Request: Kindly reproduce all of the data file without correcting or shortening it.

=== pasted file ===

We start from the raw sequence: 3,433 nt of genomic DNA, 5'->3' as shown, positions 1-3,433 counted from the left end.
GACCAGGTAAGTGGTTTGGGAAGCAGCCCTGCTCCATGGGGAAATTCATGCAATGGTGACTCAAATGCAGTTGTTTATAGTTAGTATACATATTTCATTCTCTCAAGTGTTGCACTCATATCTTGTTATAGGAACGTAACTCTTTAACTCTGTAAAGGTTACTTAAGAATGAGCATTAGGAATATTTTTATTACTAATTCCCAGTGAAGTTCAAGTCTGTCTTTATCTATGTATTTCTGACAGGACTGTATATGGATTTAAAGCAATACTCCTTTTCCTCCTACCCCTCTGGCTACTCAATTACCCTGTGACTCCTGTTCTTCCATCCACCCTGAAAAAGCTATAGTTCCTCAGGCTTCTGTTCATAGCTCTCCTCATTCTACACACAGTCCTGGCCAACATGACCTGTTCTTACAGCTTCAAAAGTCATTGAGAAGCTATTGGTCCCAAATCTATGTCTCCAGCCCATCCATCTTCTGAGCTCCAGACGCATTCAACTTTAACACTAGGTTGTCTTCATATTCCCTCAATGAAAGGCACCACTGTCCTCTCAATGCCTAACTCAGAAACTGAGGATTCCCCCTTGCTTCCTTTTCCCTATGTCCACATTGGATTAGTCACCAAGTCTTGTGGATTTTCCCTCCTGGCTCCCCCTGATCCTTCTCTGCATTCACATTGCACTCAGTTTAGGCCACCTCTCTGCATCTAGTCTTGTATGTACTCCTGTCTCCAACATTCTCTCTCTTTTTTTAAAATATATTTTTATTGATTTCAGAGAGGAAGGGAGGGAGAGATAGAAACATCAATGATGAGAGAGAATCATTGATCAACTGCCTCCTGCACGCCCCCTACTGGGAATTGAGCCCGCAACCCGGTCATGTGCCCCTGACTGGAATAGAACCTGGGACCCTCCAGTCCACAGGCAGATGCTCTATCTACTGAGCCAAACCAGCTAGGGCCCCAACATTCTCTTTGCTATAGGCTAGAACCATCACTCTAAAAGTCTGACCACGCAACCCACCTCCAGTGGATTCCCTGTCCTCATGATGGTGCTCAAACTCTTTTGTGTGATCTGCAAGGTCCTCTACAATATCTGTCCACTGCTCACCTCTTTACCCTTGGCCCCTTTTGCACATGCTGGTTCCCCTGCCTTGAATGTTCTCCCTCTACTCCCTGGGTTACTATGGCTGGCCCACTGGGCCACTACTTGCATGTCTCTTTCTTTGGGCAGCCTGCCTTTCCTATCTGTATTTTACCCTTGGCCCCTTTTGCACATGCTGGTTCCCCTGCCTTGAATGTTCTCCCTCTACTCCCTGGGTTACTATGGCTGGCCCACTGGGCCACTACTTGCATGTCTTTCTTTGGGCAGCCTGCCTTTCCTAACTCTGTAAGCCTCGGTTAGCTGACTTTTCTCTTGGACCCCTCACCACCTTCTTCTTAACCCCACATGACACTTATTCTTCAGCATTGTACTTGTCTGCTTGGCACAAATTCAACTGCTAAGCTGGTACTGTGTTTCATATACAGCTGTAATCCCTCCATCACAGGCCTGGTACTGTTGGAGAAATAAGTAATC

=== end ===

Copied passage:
We start from the raw sequence: 3,433 nt of genomic DNA, 5'->3' as shown, positions 1-3,433 counted from the left end.
GACCAGGTAAGTGGTTTGGGAAGCAGCCCTGCTCCATGGGGAAATTCATGCAATGGTGACTCAAATGCAGTTGTTTATAGTTAGTATACATATTTCATTCTCTCAAGTGTTGCACTCATATCTTGTTATAGGAACGTAACTCTTTAACTCTGTAAAGGTTACTTAAGAATGAGCATTAGGAATATTTTTATTACTAATTCCCAGTGAAGTTCAAGTCTGTCTTTATCTATGTATTTCTGACAGGACTGTATATGGATTTAAAGCAATACTCCTTTTCCTCCTACCCCTCTGGCTACTCAATTACCCTGTGACTCCTGTTCTTCCATCCACCCTGAAAAAGCTATAGTTCCTCAGGCTTCTGTTCATAGCTCTCCTCATTCTACACACAGTCCTGGCCAACATGACCTGTTCTTACAGCTTCAAAAGTCATTGAGAAGCTATTGGTCCCAAATCTATGTCTCCAGCCCATCCATCTTCTGAGCTCCAGACGCATTCAACTTTAACACTAGGTTGTCTTCATATTCCCTCAATGAAAGGCACCACTGTCCTCTCAATGCCTAACTCAGAAACTGAGGATTCCCCCTTGCTTCCTTTTCCCTATGTCCACATTGGATTAGTCACCAAGTCTTGTGGATTTTCCCTCCTGGCTCCCCCTGATCCTTCTCTGCATTCACATTGCACTCAGTTTAGGCCACCTCTCTGCATCTAGTCTTGTATGTACTCCTGTCTCCAACATTCTCTCTCTTTTTTTAAAATATATTTTTATTGATTTCAGAGAGGAAGGGAGGGAGAGATAGAAACATCAATGATGAGAGAGAATCATTGATCAACTGCCTCCTGCACGCCCCCTACTGGGAATTGAGCCCGCAACCCGGTCATGTGCCCCTGACTGGAATAGAACCTGGGACCCTCCAGTCCACAGGCAGATGCTCTATCTACTGAGCCAAACCAGCTAGGGCCCCAACATTCTCTTTGCTATAGGCTAGAACCATCACTCTAAAAGTCTGACCACGCAACCCACCTCCAGTGGATTCCCTGTCCTCATGATGGTGCTCAAACTCTTTTGTGTGATCTGCAAGGTCCTCTACAATATCTGTCCACTGCTCACCTCTTTACCCTTGGCCCCTTTTGCACATGCTGGTTCCCCTGCCTTGAATGTTCTCCCTCTACTCCCTGGGTTACTATGGCTGGCCCACTGGGCCACTACTTGCATGTCTCTTTCTTTGGGCAGCCTGCCTTTCCTATCTGTATTTTACCCTTGGCCCCTTTTGCACATGCTGGTTCCCCTGCCTTGAATGTTCTCCCTCTACTCCCTGGGTTACTATGGCTGGCCCACTGGGCCACTACTTGCATGTCTTTCTTTGGGCAGCCTGCCTTTCCTAACTCTGTAAGCCTCGGTTAGCTGACTTTTCTCTTGGACCCCTCACCACCTTCTTCTTAACCCCACATGACACTTATTCTTCAGCATTGTACTTGTCTGCTTGGCACAAATTCAACTGCTAAGCTGGTACTGTGTTTCATATACAGCTGTAATCCCTCCATCACAGGCCTGGTACTGTTGGAGAAATAAGTAATC